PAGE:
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Don’t Ghost People! Here, Let Me Help You



Ghosting. Sucks. I’m sorry if you’re a victim of ghosting. To be perfectly honest, I’m not going to sit here and lie and pretend I’ve never ghosted anyone before, because I totally have. Not my proudest moment. But I promised myself in early 2019 I wasn’t going to ghost a single soul. And so far, ten months into the year, I’ve stuck to it.


So why do people ghost? Lots of reasons — none of which are acceptable, by the way — but let’s enter the mind of the ghoster for a moment. The biggest reason I’ve seen as a relationship coach and therapist is people aren’t interested. There are two cases of the uninterested ghoster: one, they don’t know how to verbalize their disinterest so they bail, and two, they don’t care about your feelings. That may seem harsh. But it’s a harsh world out there — full of people with all sorts of unresolved issues being projected right onto you. And the key here is not allowing yourself to internalize someone else’s unresolved shit.


What’s that mean? It means don’t take someone ghosting you personally — because really and truly, it’s not personal. We aren’t compatible with all six billion people in the world. And second, it means that their behavior is not a reflection of your self-worth. Your self-worth is defined by how you see and value yourself, not through the actions of other people that you experience. But if you choose to let others define your self-worth, it makes moving on from a ghosting that much harder. This is why I really encourage people to have a strong sense of self before entering the dating world.


So how to get over being ghosted? Follow these simple steps.


1. First, make sure you’re being ghosted. Send a text message saying, “Hey (insert name here), let me know if you want to get together again. If you’re not interested, that’s cool too.” By saying this, you’re giving the person an opportunity to rekindle interest, or you’re giving them permission to say they’re not interested. Sometimes when people have that permission, they’re more likely to verbalize disinterest instead of ghosting.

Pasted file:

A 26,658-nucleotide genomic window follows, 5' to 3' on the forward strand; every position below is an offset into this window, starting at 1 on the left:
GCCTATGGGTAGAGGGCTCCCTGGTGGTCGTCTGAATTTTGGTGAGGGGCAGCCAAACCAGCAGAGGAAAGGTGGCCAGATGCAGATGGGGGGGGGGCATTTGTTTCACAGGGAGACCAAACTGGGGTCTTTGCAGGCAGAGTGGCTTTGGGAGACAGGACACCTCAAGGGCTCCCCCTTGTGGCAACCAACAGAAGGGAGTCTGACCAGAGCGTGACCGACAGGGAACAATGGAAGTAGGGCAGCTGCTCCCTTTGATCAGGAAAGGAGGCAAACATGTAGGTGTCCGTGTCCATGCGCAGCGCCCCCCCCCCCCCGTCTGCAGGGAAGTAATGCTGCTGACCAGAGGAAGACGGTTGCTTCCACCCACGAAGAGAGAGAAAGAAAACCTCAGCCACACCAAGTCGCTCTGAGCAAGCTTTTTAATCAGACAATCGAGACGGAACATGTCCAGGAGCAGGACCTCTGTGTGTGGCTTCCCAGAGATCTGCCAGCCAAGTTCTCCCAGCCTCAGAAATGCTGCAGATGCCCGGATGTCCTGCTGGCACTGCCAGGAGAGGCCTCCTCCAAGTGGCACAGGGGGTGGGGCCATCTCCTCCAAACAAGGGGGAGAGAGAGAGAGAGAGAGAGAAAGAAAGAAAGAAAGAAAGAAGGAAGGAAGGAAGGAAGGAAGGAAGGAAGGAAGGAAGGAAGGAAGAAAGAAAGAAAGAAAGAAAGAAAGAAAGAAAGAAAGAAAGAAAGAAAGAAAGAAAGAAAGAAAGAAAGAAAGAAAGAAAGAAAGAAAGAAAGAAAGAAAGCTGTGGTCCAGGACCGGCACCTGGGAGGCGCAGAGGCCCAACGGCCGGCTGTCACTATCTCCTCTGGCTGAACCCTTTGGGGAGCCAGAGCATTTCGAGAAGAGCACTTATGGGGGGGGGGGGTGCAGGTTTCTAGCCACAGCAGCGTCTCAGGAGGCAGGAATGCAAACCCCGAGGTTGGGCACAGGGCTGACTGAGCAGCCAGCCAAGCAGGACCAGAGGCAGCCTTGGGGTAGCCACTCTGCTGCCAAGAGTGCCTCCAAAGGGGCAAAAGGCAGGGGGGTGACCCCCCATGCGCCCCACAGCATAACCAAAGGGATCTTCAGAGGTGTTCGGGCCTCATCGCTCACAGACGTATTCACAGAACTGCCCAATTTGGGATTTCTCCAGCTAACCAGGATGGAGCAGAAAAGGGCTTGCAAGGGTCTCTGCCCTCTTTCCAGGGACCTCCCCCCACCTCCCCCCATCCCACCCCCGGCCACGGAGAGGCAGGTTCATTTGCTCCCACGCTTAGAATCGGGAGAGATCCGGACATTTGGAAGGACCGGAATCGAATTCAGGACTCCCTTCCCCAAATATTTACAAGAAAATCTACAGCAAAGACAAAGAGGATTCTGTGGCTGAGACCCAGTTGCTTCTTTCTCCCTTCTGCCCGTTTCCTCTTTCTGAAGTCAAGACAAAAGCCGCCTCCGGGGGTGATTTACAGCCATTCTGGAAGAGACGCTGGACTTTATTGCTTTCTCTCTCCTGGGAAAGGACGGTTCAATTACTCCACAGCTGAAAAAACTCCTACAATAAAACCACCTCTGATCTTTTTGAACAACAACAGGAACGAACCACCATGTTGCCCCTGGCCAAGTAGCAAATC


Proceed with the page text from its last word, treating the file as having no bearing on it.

2. Wait a solid day for a response. If after a day there’s no response to that message, then I’m sorry to report, but you’re being ghosted. Sit in these emotions and feel what comes up for you. Does it remind you of anything? What thoughts are coming into your head? Write them down if you can, or simply just notice them.


3. Process any internalization. If any of the above thoughts or feelings relate to internalizing the ghosting — IE, what did I do to make them ghost me, I’m not desirable, I’m not wanted, etc. — I strongly encourage you to process this with a therapist or coach.


4. Take some time off from dating. This can vary significantly, depending on how hurt you are by the ghosting. If you’re butt hurt for a day or so, take that time to stay off dating apps or trying to find someone new to go on a date with. If you were seeing someone for a couple of weeks or more and had sex with them, it’s totally okay for it to feel like a break up. At that point, the disrespect is more hurtful than anything else. And that really sucks. So don’t let others tell you “oh it was just a month, get over it” — because this shit really fucking hurts.


5. Start to move on. You’ll know you’re ready when you’ve learned something from the last person you dated, and you’re not thinking about them as much anymore.